The previous “Sketches of Sound” contributors were, in alphabetical order, Jesse Baggs, Michael Bartalos, Brian Biggs, Leela Corman, Warren Craghead III, Scott Faulkner, Owen Freeman, S.L. Gallant, Scott Gilbert, Brian Hagen, Dylan Horrocks, Megan Kelso, Minty Lewis, Natalia Ludmila, Darko Macan, Caesar Meadows, Justin Orr, Hannes Pasqualini, Thorsten Sideb0ard, and Gustavo Alberto Garcia Vaca. ”Ž

The Psychic Ambience of the Holidays (MP3)

The polar extremes of the holiday season are remarkable for their seeming incongruity, perhaps most notably in terms of psychic ambience: on the one hand, a manic consumerism; on the other, a sense of reflection and hushed anticipation. Guy Birkin ponders the latter by taking existing seasonal recordings, a pair of them, and forming from them something new, something singular.

Both of his chosen source documents are explicitly seasonal. There’s a church choir and there’s a brass band. The congregation sings “Hark! The Herald Angels Sing” and the band plays “Once in Royal David’s City.” The choir is accompanied by a pipe organ. The brass band, on the other hand, is accompanied by various externalities: that recording was made from a distance and is infused with everyday noise. The resulting work, which Birkin titled “Christmas Ambience,” is very much an extended take on the latter approach to sound, in which context seems to submerge text, yet where the result is an aura with more meaning, more feeling, than the text might have ever had on its lonesome. It’s a slow, solemn piece, yet it seems to glisten in its seeming stasis:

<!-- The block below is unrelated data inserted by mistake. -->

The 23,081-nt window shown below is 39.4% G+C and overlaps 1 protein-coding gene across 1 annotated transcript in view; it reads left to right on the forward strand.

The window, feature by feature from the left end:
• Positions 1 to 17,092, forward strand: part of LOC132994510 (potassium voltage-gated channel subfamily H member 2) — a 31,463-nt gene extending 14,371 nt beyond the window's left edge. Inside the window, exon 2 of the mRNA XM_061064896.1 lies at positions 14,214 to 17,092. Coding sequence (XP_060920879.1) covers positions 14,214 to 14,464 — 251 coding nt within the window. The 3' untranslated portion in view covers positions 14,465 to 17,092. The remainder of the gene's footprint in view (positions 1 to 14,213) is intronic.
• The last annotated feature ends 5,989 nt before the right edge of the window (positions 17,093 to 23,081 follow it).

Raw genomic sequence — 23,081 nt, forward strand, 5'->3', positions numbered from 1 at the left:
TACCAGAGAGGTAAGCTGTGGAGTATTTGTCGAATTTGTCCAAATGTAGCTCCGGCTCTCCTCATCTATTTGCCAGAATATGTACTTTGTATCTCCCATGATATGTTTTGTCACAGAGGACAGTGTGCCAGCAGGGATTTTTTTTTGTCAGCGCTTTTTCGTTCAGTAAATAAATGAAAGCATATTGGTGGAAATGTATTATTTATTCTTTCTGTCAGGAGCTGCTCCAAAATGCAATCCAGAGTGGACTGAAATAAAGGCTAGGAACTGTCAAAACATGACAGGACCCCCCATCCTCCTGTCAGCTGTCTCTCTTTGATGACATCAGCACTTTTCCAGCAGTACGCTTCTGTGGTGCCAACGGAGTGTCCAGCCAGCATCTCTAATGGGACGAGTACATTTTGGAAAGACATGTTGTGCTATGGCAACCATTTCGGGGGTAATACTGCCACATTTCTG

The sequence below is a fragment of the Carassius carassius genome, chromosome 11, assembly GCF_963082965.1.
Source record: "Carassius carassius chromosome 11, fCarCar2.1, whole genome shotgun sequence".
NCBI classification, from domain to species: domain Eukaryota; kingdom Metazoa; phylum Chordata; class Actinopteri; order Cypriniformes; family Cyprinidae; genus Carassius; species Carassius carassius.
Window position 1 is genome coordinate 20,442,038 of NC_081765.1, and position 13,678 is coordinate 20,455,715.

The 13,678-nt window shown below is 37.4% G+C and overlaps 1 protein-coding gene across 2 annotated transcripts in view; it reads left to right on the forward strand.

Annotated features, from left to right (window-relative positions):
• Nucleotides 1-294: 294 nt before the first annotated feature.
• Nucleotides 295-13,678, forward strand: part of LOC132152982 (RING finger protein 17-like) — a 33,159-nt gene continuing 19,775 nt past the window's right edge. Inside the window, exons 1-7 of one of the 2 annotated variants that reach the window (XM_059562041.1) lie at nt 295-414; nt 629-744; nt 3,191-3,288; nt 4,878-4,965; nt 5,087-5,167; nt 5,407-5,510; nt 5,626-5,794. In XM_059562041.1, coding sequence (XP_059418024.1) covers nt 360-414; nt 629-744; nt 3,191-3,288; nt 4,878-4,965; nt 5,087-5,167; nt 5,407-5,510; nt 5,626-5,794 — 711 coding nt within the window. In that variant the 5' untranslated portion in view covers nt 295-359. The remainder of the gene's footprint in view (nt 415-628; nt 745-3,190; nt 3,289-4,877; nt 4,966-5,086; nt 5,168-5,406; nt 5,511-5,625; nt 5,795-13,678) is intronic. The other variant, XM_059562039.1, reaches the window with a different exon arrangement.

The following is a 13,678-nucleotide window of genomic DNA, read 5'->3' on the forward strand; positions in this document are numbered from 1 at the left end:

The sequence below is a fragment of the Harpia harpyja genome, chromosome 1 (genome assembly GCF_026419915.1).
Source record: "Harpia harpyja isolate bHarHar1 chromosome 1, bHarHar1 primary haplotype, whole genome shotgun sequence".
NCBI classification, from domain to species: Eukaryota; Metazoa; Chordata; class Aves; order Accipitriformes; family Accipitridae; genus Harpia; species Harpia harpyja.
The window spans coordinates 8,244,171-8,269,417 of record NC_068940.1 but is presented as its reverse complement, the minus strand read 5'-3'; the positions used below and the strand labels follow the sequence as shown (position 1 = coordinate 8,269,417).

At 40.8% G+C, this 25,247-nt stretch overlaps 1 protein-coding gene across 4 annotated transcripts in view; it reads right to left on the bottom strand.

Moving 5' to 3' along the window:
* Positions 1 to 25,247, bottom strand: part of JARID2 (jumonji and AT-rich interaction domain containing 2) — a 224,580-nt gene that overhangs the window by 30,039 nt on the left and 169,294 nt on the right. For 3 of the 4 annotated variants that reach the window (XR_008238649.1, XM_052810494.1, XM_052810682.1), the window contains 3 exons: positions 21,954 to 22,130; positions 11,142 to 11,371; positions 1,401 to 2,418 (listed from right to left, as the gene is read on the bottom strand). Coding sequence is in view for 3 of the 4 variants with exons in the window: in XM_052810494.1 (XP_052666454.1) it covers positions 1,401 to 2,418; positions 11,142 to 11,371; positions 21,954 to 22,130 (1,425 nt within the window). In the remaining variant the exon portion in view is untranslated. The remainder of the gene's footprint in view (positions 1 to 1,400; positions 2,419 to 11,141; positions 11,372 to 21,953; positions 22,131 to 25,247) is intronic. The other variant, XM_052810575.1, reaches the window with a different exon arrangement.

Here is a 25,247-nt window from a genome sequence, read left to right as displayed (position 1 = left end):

Bikrin also provided some explanation for how he accomplished his piece:

The recordings were pitch-shifted and stretched with FFT, then layered together and the process repeated. The original version of this track was over 18 minutes long, but the most interesting section was its beginning in which the choral and brass sounds are barely audible above the background noise. It took quite a lot of work to simplify the track and concentrate only on the most ambiguous sounds.

Track originally posted for free streaming and download at More on Birkin at and